The next step, which perhaps should have been done much earlier, was to find a place to live. We were initially looking to buy an apartment, but the deal for the apartment we wanted fell thorough. At first we persisted in trying to buy another apartment since we felt that any money paid toward rent would be a waste. However, buying an apartment without actually seeing it is very difficult. My son-in-law went to see a few apartments for us and even took multiple pictures of the apartments. However, nothing quite met our specifications.
As the departure date grew closer, we got increasingly nervous and decided we would have to rent initially.
Our search for agents also proved difficult. Most of the agents we contacted had two or three apartments to show and after that they simply stopped looking for others. We were growing increasingly desperate. Many apartments that were advertised online were unavailable. Finally, we settled for a three bedroom apartment which did not have everything we wanted, was in so so condition, and was more than we hoped to pay. But as we had to live somewhere, it would have to do. Also, since we found it through an agent, we would have to pay a month’s rent for his services.
Now a word about Israeli apartments. Unfurnished Israeli apartments come without anything and by that that I mean anything- no appliances, closets, furniture, etc. Just plain empty. Renters are required to buy appliances, furniture and wardrobes and either take it all with them when they move, or sell them to the landlord and/or next renter. Then there are semi furnished apartments which come with appliances and maybe wardrobes, which Israelis use instead of closets. Finally there are furnished apartments which come with everything.
We were hoping to get a semi furnished apartment so that we could take our own furniture and ultimately move it to an apartment we would buy. This apartment was furnished, but the landlord agreed to remove whatever items we wished.
Since some of our kids live in Israel and some in the States, we decided that, although we had to sell our house, we would need to have a place to stay in the States when we come to visit our kids in America. Our feeling is that for a for a week or two it’s OK to stay with the kids, but after that we become a burden. So we decided to buy a mother daughter house with one of our kids. However, since this house is not yet identified, much less purchased, we would have to put any furniture, appliances, clothes, or household stuff we wished to bring into paid storage.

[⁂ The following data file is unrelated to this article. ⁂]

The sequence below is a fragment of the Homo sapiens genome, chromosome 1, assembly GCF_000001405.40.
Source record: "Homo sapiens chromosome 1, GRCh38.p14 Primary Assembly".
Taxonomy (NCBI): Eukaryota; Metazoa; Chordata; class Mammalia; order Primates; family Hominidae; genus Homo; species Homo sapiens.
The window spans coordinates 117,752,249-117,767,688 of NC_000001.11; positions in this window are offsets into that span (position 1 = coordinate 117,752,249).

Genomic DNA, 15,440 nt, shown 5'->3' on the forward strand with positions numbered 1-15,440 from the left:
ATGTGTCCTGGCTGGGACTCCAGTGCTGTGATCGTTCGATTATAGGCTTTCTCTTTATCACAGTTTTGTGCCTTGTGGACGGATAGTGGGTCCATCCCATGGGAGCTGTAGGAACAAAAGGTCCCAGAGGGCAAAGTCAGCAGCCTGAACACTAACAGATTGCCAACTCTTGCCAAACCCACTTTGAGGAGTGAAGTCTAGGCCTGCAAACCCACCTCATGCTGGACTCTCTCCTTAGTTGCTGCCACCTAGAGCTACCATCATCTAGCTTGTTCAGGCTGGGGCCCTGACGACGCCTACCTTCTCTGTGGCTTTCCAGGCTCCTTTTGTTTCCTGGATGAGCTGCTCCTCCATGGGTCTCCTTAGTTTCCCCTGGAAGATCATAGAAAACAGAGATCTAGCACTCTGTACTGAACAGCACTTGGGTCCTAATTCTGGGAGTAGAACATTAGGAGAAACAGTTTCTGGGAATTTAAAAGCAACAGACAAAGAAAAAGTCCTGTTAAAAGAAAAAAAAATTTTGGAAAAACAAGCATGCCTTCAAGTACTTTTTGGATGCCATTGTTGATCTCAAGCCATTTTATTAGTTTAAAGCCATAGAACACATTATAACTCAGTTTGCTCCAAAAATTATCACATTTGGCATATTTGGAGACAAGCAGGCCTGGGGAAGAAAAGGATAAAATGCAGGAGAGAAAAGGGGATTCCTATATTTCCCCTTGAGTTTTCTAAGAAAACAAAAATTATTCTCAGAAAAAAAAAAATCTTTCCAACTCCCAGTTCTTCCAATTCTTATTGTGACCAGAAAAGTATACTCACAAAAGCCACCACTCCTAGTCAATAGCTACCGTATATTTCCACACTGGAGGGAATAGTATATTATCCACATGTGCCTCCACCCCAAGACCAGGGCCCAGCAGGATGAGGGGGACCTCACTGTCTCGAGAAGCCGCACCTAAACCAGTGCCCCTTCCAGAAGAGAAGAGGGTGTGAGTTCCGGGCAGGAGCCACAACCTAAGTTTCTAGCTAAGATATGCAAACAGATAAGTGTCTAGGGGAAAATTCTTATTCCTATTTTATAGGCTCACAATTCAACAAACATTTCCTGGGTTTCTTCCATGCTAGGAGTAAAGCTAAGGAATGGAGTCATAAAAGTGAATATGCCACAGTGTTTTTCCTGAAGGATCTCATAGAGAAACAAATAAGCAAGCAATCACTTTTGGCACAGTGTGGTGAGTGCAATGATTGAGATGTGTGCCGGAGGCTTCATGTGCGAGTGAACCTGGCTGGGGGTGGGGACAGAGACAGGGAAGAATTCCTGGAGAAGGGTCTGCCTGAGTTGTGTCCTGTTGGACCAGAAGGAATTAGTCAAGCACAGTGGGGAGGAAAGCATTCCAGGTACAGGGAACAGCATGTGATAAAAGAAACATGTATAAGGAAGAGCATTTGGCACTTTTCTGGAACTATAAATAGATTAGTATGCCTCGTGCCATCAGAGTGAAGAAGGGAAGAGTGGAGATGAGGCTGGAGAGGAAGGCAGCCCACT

Finally, since Israel uses 220 voltage instead of America’s 110, all our electrical appliances would not work in Israel unless we purchased a heavy duty transformer. We decided not to do so. So we had to decide what to do with our appliances, both large and small.
Essentially we had to divide the contents of our house into five categories- Israel, storage in America, remaining in the house, donations and disposal.
This meant going through the entire house and garage and evaluating their contents. I had no idea I owned so much stuff until I had to sift through it. Things I hadn’t seen for many years suddenly appeared. And, even though I hadn’t had a need for them all these years, now that I had them I had to decide what to do with them. For example, my vinyl records. At first I thought they must be worth loads of money, but a quick trip on Google convinced me that they were not worth selling. I would have to give them away since I had no means of listening to them. Old suitcases and various carrying bags would also have to be given away or disposed of, as would old cameras, phones and clothes.
There are various companies that ship possessions to Israel. But they all basically have three types of containers- shared, 20 foot and 40 foot. Obviously, the larger the container the greater the price. Companies send out appraisers to review the contents of the house or apartment and decide on the size of the container required. This means that what will be sent to Israel should be separated out so the shipper will be able to make an accurate judgement.
So the first thing we did was decide what to take to Israel. We decided to take neither large appliances nor small ones. We also decided not to take our couches, but to leave them in storage for our American home, since we did not know if the couches would fit into our rented apartment or our future apartment. That hurt, since these couches were barely a year old and I really liked them. Deciding which clothes and books to take was even more difficult, since we knew space would be an issue. Despite all my attempts to prune down my choices, I’m sure I still took much more than I will have room for.
To Be Continued